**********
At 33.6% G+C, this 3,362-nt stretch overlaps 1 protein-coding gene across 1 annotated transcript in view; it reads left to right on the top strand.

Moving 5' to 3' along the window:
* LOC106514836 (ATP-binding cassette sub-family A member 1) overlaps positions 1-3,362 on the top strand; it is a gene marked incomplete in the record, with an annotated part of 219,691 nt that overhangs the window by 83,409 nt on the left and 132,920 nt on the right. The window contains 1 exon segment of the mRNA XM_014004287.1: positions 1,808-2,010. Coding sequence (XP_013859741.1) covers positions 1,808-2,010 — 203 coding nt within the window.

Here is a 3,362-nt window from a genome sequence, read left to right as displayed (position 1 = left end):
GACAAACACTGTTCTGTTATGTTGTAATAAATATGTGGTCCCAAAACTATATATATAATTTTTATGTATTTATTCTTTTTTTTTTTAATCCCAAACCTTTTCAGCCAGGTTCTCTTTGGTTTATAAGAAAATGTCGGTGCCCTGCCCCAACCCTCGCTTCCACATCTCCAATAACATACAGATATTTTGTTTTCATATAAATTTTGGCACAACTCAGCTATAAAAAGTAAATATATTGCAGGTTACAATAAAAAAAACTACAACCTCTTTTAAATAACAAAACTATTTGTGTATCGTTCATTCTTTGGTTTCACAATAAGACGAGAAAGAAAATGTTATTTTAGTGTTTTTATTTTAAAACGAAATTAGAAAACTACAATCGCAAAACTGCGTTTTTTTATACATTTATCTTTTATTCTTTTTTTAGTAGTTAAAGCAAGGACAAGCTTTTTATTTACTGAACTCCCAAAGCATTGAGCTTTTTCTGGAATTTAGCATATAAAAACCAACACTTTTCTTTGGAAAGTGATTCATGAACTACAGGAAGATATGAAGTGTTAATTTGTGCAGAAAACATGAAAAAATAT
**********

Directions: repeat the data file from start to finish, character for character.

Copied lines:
At 33.6% G+C, this 3,362-nt stretch overlaps 1 protein-coding gene across 1 annotated transcript in view; it reads left to right on the top strand.

Moving 5' to 3' along the window:
* LOC106514836 (ATP-binding cassette sub-family A member 1) overlaps positions 1-3,362 on the top strand; it is a gene marked incomplete in the record, with an annotated part of 219,691 nt that overhangs the window by 83,409 nt on the left and 132,920 nt on the right. The window contains 1 exon segment of the mRNA XM_014004287.1: positions 1,808-2,010. Coding sequence (XP_013859741.1) covers positions 1,808-2,010 — 203 coding nt within the window.

Here is a 3,362-nt window from a genome sequence, read left to right as displayed (position 1 = left end):
GACAAACACTGTTCTGTTATGTTGTAATAAATATGTGGTCCCAAAACTATATATATAATTTTTATGTATTTATTCTTTTTTTTTTTAATCCCAAACCTTTTCAGCCAGGTTCTCTTTGGTTTATAAGAAAATGTCGGTGCCCTGCCCCAACCCTCGCTTCCACATCTCCAATAACATACAGATATTTTGTTTTCATATAAATTTTGGCACAACTCAGCTATAAAAAGTAAATATATTGCAGGTTACAATAAAAAAAACTACAACCTCTTTTAAATAACAAAACTATTTGTGTATCGTTCATTCTTTGGTTTCACAATAAGACGAGAAAGAAAATGTTATTTTAGTGTTTTTATTTTAAAACGAAATTAGAAAACTACAATCGCAAAACTGCGTTTTTTTATACATTTATCTTTTATTCTTTTTTTAGTAGTTAAAGCAAGGACAAGCTTTTTATTTACTGAACTCCCAAAGCATTGAGCTTTTTCTGGAATTTAGCATATAAAAACCAACACTTTTCTTTGGAAAGTGATTCATGAACTACAGGAAGATATGAAGTGTTAATTTGTGCAGAAAACATGAAAAAATAT